Wow, this is a little weird. I started my blog just after or during Katrina. Now, all these years later, Louisiana is in trouble again.
With major flooding still under way and a renewed threat of severe thunderstorms over the Baton Rouge region and other locations generally west of Interstate 55 in south Louisiana and southwest Mississippi, the Slidell office of the National Weather Service has extended a flash flood watch and a flood warning for those areas until Sunday afternoon (Aug. 14).
“Rain and a few thunderstorms will continue to affect the area today, particularly west of Interstate 55,” the weather service said. “One to two inches of rain will be possible, with locally higher amounts in the watch area. Rain amounts east of I-55 should remain under one inch. Any thunderstorms could produce frequent lightning and wind gusts up to 40 mph.”
More updates here.
Currently, it is 4 degrees. It really doesn’t matter if that is above or below zero to me. That’s just way too cold. EVERYONE, be safe. Be smart.
Winter Storm Leon will affect a long swath of the Deep South over the next couple of days – including places better known for their beaches, balmy breezes and hurricanes. This will include some of the areas affected by Winter Storm Kronos just last week – but it includes millions of people farther east as well.
Some areas will see frozen precipitation break out as early as Monday night or early Tuesday morning, making it very important to start preparing now.
The threat stems from the combination of a bitterly cold arctic air mass plunging southward behind a sharp cold front, while moisture streams northward from the Gulf Coast. As the moisture crosses into the cold air behind the front, a swath of frozen and freezing precipitation will break out.
The National Weather Service has issued winter storm watches, warnings and advisories from central and southeast Texas eastward along the Gulf Coast and into Georgia, most of South Carolina, central and eastern North Carolina and far southeast Virginia. For Houston, it’s the second time with a winter storm warning in just five days.
‘Tis the season for ugly weather.
From Weather Channel:
- 5 confirmed fatalities in Woodward, Oklahoma; 29 people were injured in the town and the tornado was rated a preliminary EF3 by the National Weather Service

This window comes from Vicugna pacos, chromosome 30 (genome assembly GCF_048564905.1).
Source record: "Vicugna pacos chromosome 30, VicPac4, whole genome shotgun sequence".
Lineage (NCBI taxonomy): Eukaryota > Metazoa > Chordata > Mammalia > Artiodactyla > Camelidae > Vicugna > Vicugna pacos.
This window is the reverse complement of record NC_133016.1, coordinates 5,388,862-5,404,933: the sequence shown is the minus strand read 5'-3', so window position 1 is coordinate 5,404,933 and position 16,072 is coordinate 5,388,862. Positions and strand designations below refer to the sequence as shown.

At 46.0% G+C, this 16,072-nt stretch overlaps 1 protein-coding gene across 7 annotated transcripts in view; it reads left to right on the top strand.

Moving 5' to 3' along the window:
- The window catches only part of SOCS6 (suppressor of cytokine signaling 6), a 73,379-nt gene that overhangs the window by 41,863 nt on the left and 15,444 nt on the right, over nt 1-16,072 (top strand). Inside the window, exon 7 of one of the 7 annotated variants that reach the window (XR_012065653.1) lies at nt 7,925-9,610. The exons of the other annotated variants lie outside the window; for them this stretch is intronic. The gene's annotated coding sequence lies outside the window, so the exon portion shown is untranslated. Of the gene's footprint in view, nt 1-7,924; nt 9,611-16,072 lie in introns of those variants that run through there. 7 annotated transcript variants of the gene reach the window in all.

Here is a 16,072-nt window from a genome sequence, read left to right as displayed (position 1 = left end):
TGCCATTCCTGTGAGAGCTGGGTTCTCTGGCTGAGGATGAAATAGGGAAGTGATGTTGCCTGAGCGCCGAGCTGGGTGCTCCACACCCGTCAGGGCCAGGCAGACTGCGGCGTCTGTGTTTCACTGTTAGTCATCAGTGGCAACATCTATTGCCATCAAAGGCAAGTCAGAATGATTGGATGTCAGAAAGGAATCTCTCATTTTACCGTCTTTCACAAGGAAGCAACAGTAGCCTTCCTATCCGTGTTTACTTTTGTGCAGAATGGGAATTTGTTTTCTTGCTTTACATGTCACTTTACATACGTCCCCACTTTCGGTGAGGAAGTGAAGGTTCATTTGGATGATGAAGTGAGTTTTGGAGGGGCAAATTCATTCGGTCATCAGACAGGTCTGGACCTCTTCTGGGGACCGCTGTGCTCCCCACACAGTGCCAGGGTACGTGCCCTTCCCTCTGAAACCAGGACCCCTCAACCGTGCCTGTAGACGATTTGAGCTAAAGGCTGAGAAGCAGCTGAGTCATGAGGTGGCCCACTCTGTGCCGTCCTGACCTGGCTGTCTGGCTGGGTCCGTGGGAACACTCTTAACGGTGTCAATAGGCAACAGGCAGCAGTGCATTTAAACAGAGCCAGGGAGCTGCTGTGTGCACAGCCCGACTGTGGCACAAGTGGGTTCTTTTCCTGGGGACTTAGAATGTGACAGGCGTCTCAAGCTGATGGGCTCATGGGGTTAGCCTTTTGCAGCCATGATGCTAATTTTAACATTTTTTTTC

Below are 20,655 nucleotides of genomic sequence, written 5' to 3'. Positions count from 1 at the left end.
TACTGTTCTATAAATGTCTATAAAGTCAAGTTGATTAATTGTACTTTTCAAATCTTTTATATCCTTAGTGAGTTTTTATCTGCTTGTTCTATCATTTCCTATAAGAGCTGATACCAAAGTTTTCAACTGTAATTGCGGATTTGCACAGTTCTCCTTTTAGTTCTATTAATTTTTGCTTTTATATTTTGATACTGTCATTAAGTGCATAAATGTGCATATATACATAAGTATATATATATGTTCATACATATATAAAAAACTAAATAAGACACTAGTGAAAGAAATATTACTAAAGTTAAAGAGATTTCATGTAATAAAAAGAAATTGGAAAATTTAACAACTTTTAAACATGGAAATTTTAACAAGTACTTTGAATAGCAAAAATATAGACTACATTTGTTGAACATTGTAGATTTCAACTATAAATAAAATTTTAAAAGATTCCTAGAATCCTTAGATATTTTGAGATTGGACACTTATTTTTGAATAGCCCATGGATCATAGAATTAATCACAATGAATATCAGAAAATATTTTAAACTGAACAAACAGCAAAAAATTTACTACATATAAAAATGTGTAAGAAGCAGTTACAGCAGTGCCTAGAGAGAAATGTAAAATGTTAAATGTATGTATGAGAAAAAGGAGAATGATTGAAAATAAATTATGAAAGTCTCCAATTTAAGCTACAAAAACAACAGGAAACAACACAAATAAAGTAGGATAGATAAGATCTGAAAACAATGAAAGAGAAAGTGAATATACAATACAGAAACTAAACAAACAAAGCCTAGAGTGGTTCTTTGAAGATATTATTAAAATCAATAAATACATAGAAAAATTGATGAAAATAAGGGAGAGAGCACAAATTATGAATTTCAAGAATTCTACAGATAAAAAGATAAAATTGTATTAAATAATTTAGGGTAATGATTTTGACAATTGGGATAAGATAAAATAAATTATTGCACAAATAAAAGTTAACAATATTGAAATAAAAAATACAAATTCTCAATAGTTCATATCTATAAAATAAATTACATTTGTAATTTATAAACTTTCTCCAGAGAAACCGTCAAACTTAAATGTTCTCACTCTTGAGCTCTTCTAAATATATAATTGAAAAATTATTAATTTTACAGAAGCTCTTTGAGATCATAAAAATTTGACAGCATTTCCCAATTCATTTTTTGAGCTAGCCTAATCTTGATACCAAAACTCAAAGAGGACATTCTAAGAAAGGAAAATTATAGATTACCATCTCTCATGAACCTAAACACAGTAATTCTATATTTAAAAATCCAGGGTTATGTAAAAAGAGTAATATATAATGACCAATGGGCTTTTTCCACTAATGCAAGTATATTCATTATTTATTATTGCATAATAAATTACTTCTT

- Thousands without power in Oklahoma and Kansas
- 75 percent of Thurman, Iowa destroyed; tornado that touched down was rated EF2 (wind speeds of up to 130 mph) with a path length of about 10 miles
- Tornado that hit Wichita, KS area rated a preliminary EF3, with some of the strongest damage observed at McConnell AFB
- Ottawa/Dickinson Counties: Preliminary EF1 tornado with winds of up to 100 mph
- Red Cross is focusing food and shelter efforts to impacted areas in Kansas, Iowa and Oklahoma. For shelter locations go to RedCross.org.
With many in our society screaming about government spending, it is nice to see that sometimes that spending does go to save lives. The science and technology that goes into our weather detection system may have saved countless lives on Sunday.
The tornadoes were unrelenting — more than 100 in 24 hours over a stretch of the Plains states. They tossed vehicles and ripped through homes. They drove families to their basements and whipped debris across small towns throughout the Midwest. In some areas, baseball-sized hail rained from the sky.
And yet, in a stroke that some officials have attributed to a more vigilant and persistent warning system, relatively few people were killed or injured.
As of late Sunday afternoon, the only five confirmed deaths from the weekend storms were all here in Woodward, a rural community about 140 miles from Oklahoma City. Local emergency management officials said on Sunday that children were among the victims and that there were 29 injured with ailments ranging from minor wounds to those requiring hospitalization.
Days ahead of the deadly winds there was an unusual warning that alerted residents across at least five states to the threat of “extremely dangerous” and “catastrophic” weather.
The predictions held, it seems. But the people listened.